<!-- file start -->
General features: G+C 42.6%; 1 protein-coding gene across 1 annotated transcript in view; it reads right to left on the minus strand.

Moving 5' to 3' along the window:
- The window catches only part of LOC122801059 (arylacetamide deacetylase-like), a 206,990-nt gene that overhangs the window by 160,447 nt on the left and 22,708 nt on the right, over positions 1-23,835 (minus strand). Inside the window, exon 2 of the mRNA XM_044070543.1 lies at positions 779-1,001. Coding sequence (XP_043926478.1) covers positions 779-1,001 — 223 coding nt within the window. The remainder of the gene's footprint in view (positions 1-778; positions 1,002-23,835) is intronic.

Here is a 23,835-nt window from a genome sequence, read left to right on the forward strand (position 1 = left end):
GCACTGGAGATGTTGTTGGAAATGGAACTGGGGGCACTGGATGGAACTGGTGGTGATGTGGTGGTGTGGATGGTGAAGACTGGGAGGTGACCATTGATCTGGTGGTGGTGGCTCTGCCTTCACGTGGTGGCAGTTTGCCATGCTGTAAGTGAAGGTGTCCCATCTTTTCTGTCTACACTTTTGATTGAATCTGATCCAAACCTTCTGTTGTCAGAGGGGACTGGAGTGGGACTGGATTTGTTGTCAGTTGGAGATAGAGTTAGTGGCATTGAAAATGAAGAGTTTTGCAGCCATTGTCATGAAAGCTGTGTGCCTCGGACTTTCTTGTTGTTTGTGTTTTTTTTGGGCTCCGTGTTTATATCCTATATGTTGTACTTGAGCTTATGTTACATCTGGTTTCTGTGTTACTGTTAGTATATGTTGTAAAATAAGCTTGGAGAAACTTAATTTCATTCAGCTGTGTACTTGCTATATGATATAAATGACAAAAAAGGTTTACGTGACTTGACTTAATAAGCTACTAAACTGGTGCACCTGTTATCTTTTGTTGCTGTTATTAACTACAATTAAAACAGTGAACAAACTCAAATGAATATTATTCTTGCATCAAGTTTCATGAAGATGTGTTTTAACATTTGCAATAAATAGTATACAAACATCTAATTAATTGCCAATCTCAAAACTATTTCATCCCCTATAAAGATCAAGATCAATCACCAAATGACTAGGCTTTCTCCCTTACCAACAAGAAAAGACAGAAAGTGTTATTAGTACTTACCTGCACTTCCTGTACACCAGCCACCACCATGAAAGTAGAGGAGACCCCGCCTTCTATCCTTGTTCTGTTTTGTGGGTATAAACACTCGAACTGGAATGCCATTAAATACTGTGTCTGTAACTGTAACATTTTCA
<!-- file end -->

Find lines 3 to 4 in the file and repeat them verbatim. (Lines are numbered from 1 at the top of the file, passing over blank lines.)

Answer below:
- The window catches only part of LOC122801059 (arylacetamide deacetylase-like), a 206,990-nt gene that overhangs the window by 160,447 nt on the left and 22,708 nt on the right, over positions 1-23,835 (minus strand). Inside the window, exon 2 of the mRNA XM_044070543.1 lies at positions 779-1,001. Coding sequence (XP_043926478.1) covers positions 779-1,001 — 223 coding nt within the window. The remainder of the gene's footprint in view (positions 1-778; positions 1,002-23,835) is intronic.

Here is a 23,835-nt window from a genome sequence, read left to right on the forward strand (position 1 = left end):